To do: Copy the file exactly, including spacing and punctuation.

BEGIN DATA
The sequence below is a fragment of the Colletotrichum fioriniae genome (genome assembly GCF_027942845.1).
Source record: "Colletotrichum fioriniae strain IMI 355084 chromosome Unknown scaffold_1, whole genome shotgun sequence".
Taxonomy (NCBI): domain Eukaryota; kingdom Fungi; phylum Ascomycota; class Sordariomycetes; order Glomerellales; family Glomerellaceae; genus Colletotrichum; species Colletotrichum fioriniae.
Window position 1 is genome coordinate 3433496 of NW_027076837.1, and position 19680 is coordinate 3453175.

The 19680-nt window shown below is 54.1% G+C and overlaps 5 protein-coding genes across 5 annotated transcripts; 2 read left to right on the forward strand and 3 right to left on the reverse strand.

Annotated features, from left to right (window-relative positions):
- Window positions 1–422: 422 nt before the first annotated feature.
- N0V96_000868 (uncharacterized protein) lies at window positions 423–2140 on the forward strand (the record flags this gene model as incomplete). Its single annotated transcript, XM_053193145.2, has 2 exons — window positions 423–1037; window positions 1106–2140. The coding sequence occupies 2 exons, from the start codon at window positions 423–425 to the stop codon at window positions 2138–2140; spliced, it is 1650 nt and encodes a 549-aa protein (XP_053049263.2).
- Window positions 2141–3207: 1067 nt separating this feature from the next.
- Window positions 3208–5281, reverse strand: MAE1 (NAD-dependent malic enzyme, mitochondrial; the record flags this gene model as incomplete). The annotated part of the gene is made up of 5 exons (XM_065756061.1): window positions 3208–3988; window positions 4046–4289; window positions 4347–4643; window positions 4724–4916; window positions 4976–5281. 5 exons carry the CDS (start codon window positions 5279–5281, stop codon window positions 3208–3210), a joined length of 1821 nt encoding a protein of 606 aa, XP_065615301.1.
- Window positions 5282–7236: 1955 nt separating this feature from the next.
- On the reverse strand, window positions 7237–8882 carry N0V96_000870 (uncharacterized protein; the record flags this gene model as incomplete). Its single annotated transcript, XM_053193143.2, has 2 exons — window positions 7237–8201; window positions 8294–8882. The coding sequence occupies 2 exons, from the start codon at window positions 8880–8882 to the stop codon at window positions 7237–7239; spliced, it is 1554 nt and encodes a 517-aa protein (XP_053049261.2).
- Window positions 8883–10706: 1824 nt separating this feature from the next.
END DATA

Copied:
The sequence below is a fragment of the Colletotrichum fioriniae genome (genome assembly GCF_027942845.1).
Source record: "Colletotrichum fioriniae strain IMI 355084 chromosome Unknown scaffold_1, whole genome shotgun sequence".
Taxonomy (NCBI): domain Eukaryota; kingdom Fungi; phylum Ascomycota; class Sordariomycetes; order Glomerellales; family Glomerellaceae; genus Colletotrichum; species Colletotrichum fioriniae.
Window position 1 is genome coordinate 3433496 of NW_027076837.1, and position 19680 is coordinate 3453175.

The 19680-nt window shown below is 54.1% G+C and overlaps 5 protein-coding genes across 5 annotated transcripts; 2 read left to right on the forward strand and 3 right to left on the reverse strand.

Annotated features, from left to right (window-relative positions):
- Window positions 1–422: 422 nt before the first annotated feature.
- N0V96_000868 (uncharacterized protein) lies at window positions 423–2140 on the forward strand (the record flags this gene model as incomplete). Its single annotated transcript, XM_053193145.2, has 2 exons — window positions 423–1037; window positions 1106–2140. The coding sequence occupies 2 exons, from the start codon at window positions 423–425 to the stop codon at window positions 2138–2140; spliced, it is 1650 nt and encodes a 549-aa protein (XP_053049263.2).
- Window positions 2141–3207: 1067 nt separating this feature from the next.
- Window positions 3208–5281, reverse strand: MAE1 (NAD-dependent malic enzyme, mitochondrial; the record flags this gene model as incomplete). The annotated part of the gene is made up of 5 exons (XM_065756061.1): window positions 3208–3988; window positions 4046–4289; window positions 4347–4643; window positions 4724–4916; window positions 4976–5281. 5 exons carry the CDS (start codon window positions 5279–5281, stop codon window positions 3208–3210), a joined length of 1821 nt encoding a protein of 606 aa, XP_065615301.1.
- Window positions 5282–7236: 1955 nt separating this feature from the next.
- On the reverse strand, window positions 7237–8882 carry N0V96_000870 (uncharacterized protein; the record flags this gene model as incomplete). Its single annotated transcript, XM_053193143.2, has 2 exons — window positions 7237–8201; window positions 8294–8882. The coding sequence occupies 2 exons, from the start codon at window positions 8880–8882 to the stop codon at window positions 7237–7239; spliced, it is 1554 nt and encodes a 517-aa protein (XP_053049261.2).
- Window positions 8883–10706: 1824 nt separating this feature from the next.